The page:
Field Instructional: Shooting in Extreme Locations Such as Haiti

Beach sunset in Haiti
Beach sunset in Haiti

Beach sunset in Haiti

There’s a special place in my heart for Haiti Cherie, a place where people know more about hope and pride than most people from so-called “developed” countries such as America will ever understand. Being that I just returned from my third trip there I thought maybe you’d be interested in just how one goes about getting striking photos in an extreme environment such as this. The short of it: almost everything that holds true in my normal work is the opposite of what I do when shooting in Haiti.

The Gear

In Haiti I still shoot with my Nikon D300 and Tamron 28-75 f/2.8. That’s about where the similarity ends. I don’t bring my Nikon 50mm f/1.8 or any other lenses and I don’t bring my flash. My vertical grip, which I usually swear by, makes the camera too large and cumbersome. I generally hate camera straps but I always use one in Haiti. The tripod stays home as do of course my studio lights. I need to be quick and agile. On the other hand I do bring my Macbook pro for daily downloads and extra batteries for both my camera and laptop since electricity is rare. On this trip I used the Compuday 250 for day trips but the Pelican 1510 case is absolutely essential for general travel.

The Pelican 1510 on the road in Haiti

The Pelican 1510 on the road in Haiti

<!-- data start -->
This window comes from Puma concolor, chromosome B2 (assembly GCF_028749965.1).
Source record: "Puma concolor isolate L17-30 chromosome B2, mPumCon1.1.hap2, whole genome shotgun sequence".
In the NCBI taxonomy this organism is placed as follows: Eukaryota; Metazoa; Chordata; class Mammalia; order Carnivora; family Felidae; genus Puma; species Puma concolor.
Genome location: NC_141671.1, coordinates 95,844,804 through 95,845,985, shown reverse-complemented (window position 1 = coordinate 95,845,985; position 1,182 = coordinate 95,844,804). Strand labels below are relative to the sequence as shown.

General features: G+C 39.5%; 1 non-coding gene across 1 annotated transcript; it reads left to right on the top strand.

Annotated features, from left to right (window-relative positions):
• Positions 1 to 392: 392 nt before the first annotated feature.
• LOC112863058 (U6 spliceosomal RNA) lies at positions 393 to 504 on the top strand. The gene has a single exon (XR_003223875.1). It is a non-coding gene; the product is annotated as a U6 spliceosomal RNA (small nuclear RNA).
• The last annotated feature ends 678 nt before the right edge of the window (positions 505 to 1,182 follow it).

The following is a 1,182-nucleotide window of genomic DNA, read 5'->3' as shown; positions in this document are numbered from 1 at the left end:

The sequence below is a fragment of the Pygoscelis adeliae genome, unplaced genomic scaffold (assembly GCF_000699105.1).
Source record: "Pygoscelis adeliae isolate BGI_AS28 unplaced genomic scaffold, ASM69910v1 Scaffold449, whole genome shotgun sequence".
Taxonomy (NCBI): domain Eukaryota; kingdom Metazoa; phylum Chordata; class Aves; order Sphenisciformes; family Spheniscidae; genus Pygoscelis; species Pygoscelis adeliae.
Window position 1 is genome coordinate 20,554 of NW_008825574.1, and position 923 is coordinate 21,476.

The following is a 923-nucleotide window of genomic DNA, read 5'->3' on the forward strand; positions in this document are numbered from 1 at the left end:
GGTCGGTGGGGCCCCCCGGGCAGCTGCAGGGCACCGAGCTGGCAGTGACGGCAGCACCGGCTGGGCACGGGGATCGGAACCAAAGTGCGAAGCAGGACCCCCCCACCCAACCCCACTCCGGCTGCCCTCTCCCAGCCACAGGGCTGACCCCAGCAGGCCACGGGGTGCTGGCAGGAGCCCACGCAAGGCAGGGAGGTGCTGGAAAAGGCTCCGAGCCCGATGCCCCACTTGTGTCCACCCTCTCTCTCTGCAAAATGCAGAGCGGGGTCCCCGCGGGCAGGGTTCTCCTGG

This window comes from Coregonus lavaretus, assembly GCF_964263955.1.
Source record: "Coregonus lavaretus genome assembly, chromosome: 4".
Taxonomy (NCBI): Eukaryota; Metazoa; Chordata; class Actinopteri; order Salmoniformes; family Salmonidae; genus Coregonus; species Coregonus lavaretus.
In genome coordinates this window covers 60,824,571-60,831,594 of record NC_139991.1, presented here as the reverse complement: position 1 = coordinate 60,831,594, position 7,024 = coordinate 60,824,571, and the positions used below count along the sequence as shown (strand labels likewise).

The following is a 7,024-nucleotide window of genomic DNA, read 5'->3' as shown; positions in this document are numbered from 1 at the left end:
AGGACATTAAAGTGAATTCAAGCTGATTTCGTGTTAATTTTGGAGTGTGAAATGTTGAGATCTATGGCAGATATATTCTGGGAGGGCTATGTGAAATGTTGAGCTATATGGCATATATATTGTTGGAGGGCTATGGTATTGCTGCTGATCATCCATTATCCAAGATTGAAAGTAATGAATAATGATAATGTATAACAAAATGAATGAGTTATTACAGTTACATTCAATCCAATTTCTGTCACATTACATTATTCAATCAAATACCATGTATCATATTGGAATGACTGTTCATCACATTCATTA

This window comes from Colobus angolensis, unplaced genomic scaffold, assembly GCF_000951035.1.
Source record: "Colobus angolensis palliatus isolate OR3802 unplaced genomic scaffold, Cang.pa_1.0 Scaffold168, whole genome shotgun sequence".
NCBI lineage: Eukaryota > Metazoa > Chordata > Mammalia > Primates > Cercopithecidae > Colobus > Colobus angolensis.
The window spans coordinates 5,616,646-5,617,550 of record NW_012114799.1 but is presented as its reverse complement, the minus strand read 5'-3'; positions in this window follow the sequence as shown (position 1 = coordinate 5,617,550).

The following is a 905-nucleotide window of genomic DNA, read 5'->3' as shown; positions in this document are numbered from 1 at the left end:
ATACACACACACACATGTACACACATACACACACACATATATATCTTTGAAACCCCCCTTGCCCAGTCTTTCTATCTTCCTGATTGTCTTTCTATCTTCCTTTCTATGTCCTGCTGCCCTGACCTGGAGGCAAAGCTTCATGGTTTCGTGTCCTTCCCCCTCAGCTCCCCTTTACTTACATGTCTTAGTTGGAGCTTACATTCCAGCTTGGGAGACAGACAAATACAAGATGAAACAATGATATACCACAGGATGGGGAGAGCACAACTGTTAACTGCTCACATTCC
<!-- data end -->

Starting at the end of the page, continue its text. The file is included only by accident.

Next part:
My Pelican 1510 is usually just a great place to keep my gear clean, protected and organized. When I have a job that requires travel it’s nice to have the wheeled padded case instead of a backpack. However it really shows its’ value when using it in the extreme conditions it was designed for. My gear survived extreme bumps, high heat, clouds of flying dust and sudden unexpected downpours – no dust or water got inside the case at all. It even survived a roach infestation – they got all over the handles and inside the wheels, but none were able to penetrate the seal and get inside.

The Settings

The settings I shoot with are just as different. On a normal basis I hate letting the camera make decisions for me. Most of the time I choose my ISO, the aperture, the speed and beyond that it’s set to RAW with minimal processing. White balance is set to a custom white balance whenever practical and the rest of the time on Auto, in which case I fine tune it in post-production anyway. Not so when I’m shooting in an environment like Haiti.

First off, there’s Active D-Lighting (the Canon equivalent is Auto Lighting Optimizer). Normally I have this turned off as it can water down the dramatic effects of my work. However in Haiti with the intense sunlight and the corresponding intense shadows I turn it to High or Normal which allows me to capture a lot of images I would miss otherwise. Second there’s ISO-auto. Again, normally I shoot at ISO 200 and only bump it up if I can’t get the shot. However with the speed I have to work with I set it to 200 but turn ISO-auto on. Remember it will use 200 when possible and only bump it up if its’ necessary to get the shot. The third one is that most of the time I shoot in Manual mode so I can choose whether to properly expose, under or over.

In Haiti I usually keep it on Speed priority. If I’m walking around I keep it around 1/250s, where when I’m on the road I tend to shoot around 1/1250s. If I need to override the aperture this can still be done with the aperture dial, so it speeds up my work without totally removing control completely.

The Adventure

The flooded road of my house in St. Marc, Haiti

The flooded road of my house in St. Marc, Haiti